Tuesday, October 4, 2016

Like the Autumn Rain, Brexit Still Falls

It's raining in buckets. Here in beautiful West Cork, the rain gauge is tipping 5 inches - in the last 24 hours alone. It's supposed to clear up this afternoon, or so says the Met office. Mind you, I rarely believe what the Met Office says. Not when it comes to West Cork: the only way to know the weather is to put your head out the window in the morning.

The same can be said of news on Brexit. The only way to know what's going to happen is by, ah, waiting to see what will happen. But maybe you've not heard about this major global disruption. If not, let me remind you.

If you've been living in a cave in southwest Australia you might not have heard, but the United Kingdom has voted to leave the European Union. And that decision has caused ructions across the world.

So on this day of constant, continual wet gloom, I've good news and bad news for those of you interested in the possibilities of living and working in Ireland. The good news is: the uncertainty regarding the timing of England's exit from the EU has at last been clarified. Yesterday, UK Prime Minister Theresa May said the government would trigger Article 50, the EU clause required to start the exit process, by the end of May of next year. So finally the uncertainty is over.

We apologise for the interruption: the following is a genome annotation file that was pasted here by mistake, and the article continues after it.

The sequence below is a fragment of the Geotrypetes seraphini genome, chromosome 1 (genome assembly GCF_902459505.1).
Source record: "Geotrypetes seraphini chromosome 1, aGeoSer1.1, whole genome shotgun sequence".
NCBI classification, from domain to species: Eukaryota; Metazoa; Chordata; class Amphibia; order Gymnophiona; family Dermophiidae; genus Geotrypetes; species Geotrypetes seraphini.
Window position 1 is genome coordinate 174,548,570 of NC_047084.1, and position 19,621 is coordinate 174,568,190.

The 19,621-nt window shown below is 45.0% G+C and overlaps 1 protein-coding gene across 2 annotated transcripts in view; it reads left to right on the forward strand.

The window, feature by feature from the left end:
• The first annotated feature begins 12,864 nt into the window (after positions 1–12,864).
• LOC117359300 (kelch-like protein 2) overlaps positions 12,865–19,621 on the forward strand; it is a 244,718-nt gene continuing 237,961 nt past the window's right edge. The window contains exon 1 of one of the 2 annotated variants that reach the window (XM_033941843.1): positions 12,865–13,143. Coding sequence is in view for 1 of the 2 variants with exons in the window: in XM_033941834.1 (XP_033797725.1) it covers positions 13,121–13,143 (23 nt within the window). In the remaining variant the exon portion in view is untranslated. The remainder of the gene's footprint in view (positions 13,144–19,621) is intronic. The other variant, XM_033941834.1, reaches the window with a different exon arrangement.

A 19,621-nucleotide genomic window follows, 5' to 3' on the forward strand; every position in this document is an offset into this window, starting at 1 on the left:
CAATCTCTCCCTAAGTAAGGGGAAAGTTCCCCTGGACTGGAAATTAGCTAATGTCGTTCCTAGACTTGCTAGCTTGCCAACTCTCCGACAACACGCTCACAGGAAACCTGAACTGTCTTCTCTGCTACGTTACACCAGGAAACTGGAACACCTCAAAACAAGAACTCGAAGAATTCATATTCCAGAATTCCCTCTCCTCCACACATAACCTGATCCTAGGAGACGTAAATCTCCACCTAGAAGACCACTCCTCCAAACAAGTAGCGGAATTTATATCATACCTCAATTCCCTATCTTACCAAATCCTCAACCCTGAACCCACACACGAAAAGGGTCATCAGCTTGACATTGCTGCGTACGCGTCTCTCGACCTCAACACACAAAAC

The bad news: within minutes of the Prime Minister's announcement the Pound Sterling had plunged to a three year low against the European euro. It's not doing well against the US dollar, either. So while the uncertainty regarding the exit's timing has been resolved, the uncertainty regarding the ripple effect that exit will have on global economies is still uncertain. But indications are bad.

A few posts ago I reported the impact the UK's exit is having on Ireland. Unfortunately, that negative impact would appear to be getting worse. A range of Irish companies - everything from smaller craft beer manufacturers to food companies who rely on British exports for critical turnover - are lowering expectations or downsizing a bit or closing shop. Despite this bad news, Brexit has not managed to significantly curtail Irish economic growth. Not yet, anyway. Various pundits are calling for continued expansion of over 5 percent in 2017 for this economy.

But what is frightening is: the implementation of Brexit will take approximately 2 years. No one, not even the so-called experts, are exactly sure what will happen. A continual weakening of the Pound Sterling will surely put additional pressure on Irish exports. Should the UK's economy fall of a cliff and run into recession (as some economists warn), many Irish exporters will be hit hard. And this, of course, will result in job losses.

So to those thinking of moving to Ireland: if I were you I'd push the 'move' button sooner rather than later. Do your research. Plan your move. But don't wait until the Irish economy gets pummelled by the possible hurricane that could result from Brexit.

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